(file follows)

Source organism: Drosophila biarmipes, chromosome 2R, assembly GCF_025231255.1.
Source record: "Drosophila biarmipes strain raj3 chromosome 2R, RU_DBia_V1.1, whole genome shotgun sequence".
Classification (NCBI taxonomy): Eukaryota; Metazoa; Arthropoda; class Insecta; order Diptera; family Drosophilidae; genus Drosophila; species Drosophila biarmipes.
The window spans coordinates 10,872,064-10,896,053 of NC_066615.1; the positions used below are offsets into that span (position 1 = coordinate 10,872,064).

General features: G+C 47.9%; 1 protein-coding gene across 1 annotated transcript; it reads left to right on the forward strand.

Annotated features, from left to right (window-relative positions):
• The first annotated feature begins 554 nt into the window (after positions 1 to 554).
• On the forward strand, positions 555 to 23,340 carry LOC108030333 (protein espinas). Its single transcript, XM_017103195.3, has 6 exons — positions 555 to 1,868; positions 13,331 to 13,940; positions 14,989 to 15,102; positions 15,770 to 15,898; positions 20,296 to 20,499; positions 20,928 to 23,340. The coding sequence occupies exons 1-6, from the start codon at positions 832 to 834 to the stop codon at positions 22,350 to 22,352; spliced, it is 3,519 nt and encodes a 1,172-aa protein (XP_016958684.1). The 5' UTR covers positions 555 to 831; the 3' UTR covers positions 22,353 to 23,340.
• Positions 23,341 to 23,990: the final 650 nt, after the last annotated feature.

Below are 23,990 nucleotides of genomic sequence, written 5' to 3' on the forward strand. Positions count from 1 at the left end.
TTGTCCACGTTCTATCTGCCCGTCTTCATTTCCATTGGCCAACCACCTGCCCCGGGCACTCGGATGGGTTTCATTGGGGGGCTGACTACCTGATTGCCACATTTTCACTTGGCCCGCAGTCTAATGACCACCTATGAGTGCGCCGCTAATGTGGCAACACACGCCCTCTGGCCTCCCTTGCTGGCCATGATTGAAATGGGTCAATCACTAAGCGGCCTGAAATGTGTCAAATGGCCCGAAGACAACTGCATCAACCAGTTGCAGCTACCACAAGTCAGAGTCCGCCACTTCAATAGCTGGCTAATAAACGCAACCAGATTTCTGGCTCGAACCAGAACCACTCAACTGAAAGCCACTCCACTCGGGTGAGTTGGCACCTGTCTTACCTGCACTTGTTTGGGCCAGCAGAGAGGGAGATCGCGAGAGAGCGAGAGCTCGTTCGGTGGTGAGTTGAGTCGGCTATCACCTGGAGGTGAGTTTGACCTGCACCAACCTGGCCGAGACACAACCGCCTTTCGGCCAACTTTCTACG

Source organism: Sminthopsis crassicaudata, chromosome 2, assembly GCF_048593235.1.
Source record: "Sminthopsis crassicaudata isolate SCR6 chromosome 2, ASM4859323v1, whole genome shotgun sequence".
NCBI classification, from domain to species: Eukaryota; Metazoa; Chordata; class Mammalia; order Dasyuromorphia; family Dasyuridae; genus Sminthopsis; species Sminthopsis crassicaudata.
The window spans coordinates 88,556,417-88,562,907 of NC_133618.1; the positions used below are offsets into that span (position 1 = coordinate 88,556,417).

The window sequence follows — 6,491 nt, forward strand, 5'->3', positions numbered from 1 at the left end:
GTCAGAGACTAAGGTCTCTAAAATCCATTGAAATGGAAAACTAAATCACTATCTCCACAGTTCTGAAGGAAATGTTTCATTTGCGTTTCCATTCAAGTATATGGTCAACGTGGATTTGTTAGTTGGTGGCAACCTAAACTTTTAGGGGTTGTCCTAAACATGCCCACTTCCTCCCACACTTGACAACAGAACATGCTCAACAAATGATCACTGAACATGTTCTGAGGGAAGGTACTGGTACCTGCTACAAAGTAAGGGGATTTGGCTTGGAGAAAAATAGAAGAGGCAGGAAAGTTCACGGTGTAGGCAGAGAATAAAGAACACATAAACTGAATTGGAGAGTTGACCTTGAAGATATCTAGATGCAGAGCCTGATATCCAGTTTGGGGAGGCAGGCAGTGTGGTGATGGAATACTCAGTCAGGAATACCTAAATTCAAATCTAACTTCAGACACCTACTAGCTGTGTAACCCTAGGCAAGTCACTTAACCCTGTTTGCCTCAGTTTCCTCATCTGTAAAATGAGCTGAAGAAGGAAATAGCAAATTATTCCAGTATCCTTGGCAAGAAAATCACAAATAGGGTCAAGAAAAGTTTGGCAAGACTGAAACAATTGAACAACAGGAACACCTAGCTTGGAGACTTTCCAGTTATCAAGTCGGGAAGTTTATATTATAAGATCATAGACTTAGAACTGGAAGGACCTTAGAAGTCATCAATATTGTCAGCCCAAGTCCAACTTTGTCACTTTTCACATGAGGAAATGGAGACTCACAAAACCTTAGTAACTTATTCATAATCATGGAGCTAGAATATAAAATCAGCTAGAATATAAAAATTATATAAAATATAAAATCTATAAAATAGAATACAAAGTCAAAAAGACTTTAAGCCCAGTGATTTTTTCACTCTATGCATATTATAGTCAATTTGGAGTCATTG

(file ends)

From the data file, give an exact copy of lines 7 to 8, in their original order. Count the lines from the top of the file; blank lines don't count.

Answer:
• The first annotated feature begins 554 nt into the window (after positions 1 to 554).
• On the forward strand, positions 555 to 23,340 carry LOC108030333 (protein espinas). Its single transcript, XM_017103195.3, has 6 exons — positions 555 to 1,868; positions 13,331 to 13,940; positions 14,989 to 15,102; positions 15,770 to 15,898; positions 20,296 to 20,499; positions 20,928 to 23,340. The coding sequence occupies exons 1-6, from the start codon at positions 832 to 834 to the stop codon at positions 22,350 to 22,352; spliced, it is 3,519 nt and encodes a 1,172-aa protein (XP_016958684.1). The 5' UTR covers positions 555 to 831; the 3' UTR covers positions 22,353 to 23,340.